On Wednesday, Island middle school students hurried off the bus and lined the pool of the YMCA eager to plunge their remote operated vehicles into the chlorinated water for their first trial runs. The underwater robots were constructed with PVC piping, pool noodles, wire mesh, mini propellers and a control board the students built by learning how to solder.

The event was the culmination of eight weeks of work supervised by Megan Carroll, a research engineer at the Woods Hole Oceanographic Institution. Ms. Carroll helped the students build miniature models of the submarines the Oceanographic Institution uses for ocean exploration.

Working in teams of three, students from the Martha’s Vineyard Public Charter School and the Vineyard Montessori School operated their vehicles as a group. One member of the team would launch their submersible while one of their classmates was in charge of keeping the power cord tethered to their project from tangling. The last member of the group captained the vessel.

Bobby Joe Cook, a sixth-grader at the charter school, said his favorite thing about the project was “building the controller. It was pretty cool.”

Floyd Hershey liked creating the control center, and Winter Muric said she enjoyed learning the soldering process. “There was smoke coming out of it. It was hard to build because the holes are so tiny.”

Casey Hayward, a science teacher at the charter school, said she had shown her class videos of different types of remote operated vehicles and aquatic underwater vehicles. In particular, Ms. Hayward said her students were interested in the shark cameras used for Great White Shark research and the jetyak which Woods Hole developed to study glaciers.

“Anytime you can embed learning in hands-on activities we get a positive reaction from the kids,” Ms. Hayward said. “They don’t even realize they’re learning because they’re having fun. But they’re using practical math skills, practical science, they’re working as a team, it’s great.”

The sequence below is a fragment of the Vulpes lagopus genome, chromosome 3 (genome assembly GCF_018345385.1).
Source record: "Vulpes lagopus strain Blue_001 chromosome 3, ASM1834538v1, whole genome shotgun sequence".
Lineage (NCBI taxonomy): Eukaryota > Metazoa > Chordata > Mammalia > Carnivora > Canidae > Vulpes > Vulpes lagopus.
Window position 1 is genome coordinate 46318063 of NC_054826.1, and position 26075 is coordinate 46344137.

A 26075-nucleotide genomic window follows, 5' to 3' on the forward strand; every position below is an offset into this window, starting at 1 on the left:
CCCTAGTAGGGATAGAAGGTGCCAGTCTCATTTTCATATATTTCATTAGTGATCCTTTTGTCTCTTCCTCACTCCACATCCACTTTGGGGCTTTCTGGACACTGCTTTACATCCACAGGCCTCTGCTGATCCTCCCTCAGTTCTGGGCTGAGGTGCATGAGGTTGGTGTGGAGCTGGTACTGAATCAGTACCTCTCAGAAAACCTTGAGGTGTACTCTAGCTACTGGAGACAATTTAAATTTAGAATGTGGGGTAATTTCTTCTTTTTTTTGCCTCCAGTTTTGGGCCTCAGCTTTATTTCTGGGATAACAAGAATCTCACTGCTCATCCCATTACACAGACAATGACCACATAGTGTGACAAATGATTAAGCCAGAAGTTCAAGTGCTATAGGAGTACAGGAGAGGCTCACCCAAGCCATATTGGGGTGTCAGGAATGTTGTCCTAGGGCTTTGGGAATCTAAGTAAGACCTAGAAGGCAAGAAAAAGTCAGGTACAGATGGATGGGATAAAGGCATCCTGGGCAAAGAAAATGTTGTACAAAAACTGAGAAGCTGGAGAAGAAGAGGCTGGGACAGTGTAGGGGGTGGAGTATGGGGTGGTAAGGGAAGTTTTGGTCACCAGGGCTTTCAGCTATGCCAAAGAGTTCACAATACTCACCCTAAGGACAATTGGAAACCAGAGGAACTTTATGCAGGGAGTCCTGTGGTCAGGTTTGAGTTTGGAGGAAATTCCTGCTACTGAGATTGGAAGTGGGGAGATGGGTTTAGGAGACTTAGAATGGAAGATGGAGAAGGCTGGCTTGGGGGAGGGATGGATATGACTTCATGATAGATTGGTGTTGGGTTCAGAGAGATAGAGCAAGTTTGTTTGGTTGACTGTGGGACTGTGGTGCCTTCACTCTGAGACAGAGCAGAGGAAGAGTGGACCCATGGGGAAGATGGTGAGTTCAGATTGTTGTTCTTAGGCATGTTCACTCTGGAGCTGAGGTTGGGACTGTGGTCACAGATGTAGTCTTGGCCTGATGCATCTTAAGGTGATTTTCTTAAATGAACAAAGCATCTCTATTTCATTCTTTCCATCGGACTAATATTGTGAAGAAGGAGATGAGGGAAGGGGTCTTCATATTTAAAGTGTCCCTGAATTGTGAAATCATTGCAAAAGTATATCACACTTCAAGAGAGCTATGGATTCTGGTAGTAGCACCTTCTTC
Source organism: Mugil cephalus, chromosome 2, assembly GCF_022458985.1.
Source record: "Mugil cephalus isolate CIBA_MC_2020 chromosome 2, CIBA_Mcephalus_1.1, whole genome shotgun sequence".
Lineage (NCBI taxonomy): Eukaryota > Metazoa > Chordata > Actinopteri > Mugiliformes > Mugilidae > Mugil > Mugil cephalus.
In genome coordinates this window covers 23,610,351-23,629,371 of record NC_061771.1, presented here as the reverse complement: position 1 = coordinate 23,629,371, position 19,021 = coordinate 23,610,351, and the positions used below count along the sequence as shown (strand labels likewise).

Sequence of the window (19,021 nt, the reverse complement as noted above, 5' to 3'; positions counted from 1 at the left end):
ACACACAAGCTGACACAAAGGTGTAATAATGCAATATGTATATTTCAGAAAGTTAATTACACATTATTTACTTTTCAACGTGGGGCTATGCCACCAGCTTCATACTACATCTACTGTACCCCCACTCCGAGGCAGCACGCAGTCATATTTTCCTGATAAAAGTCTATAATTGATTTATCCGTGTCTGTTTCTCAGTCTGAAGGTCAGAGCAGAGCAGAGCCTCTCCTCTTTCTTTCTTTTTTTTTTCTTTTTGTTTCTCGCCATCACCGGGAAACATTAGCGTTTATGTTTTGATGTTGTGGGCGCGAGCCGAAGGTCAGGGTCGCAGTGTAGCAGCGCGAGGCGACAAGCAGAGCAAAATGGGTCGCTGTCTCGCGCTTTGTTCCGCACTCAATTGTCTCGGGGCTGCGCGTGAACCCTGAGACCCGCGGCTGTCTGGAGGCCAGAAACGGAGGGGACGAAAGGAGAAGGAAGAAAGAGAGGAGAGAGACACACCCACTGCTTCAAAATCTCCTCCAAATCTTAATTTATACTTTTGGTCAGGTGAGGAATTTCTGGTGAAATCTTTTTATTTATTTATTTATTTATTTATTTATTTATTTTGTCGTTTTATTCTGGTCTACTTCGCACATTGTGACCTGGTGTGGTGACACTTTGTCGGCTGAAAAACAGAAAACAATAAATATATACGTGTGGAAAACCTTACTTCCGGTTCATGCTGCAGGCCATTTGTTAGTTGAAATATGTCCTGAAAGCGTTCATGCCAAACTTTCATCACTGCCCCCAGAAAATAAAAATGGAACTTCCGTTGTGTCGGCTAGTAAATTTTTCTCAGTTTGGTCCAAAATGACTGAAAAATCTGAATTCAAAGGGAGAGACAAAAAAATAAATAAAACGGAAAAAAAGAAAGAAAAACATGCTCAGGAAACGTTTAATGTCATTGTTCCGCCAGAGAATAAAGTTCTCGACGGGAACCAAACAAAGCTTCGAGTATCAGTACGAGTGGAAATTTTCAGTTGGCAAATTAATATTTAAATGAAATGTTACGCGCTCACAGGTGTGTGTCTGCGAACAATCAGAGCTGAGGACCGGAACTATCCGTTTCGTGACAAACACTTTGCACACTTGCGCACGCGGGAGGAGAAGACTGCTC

Megan Carroll graduated from the regional high school in 1995. She said when she was a kid growing up on the Vineyard with an interest in science, the technology hadn’t advanced to the point where she could have hands-on experiences in her field of interest. For the past three years, she has been running a week-long summer camp at the Edgartown School where kids have had the opportunity to build similar submersible vehicles.

“I thought it would be really cool to get kids more experience in real-world situations because I know I would have benefited from that,” she said. “So much is changing now and really giving these kids the opportunity to engage with real-world applications and see what else there is and what they can do with the resources they have available to them is important.”

In her time working at the Oceanographic Institute Ms. Carroll has sailed off the west coast of the United States on the R/V Atlantis Astoria where she observed Alvin dive operations. She has also sailed on the R/V Cape Hatteras off Puerto Rico where she worked on coral reef mapping with an AUV.

While working with the students she shared her experiences, both the exciting and the difficult.

“If something doesn’t work, I don’t want them to be discouraged and become disheartened in what they’re doing,” she said. “We’re going to figure out why it’s not working and what we can do to correct it. Allowing the kids to do it on their own, I believe, helps build their confidence and their skills.”

Grace Bennett-Rock, also a sixth-grader at the charter school, was excited about the possibilities that her remote operated vehicle could be used for. “I think it’s really cool that these could go into the ocean with a camera to see what we can’t see,” she said.

Soon Ms. Carroll will begin working with a group of seventh grade charter school students and lead an after-school program at the West Tisbury School. She said there is an annual competition where students modify their remote operated vehicles to complete an obstacle course. Each year brings a new mission to the obstacle course and this year’s mission is waterways cleanup. So, in addition to guiding their vehicles through PVC hoops and de-activating mines, there will be a garbage patch of floating debris students have to collect and dump into a disposal vault.

“It’s a little more advanced, so I’m hoping to build it up, get students interested and form a team,” Ms. Carroll said. “We’d like our students to participate in that, get off the Island and meet other students to see what they are building. There are different levels you can participate in, middle school all the way through college. Then you can take it to the next level.”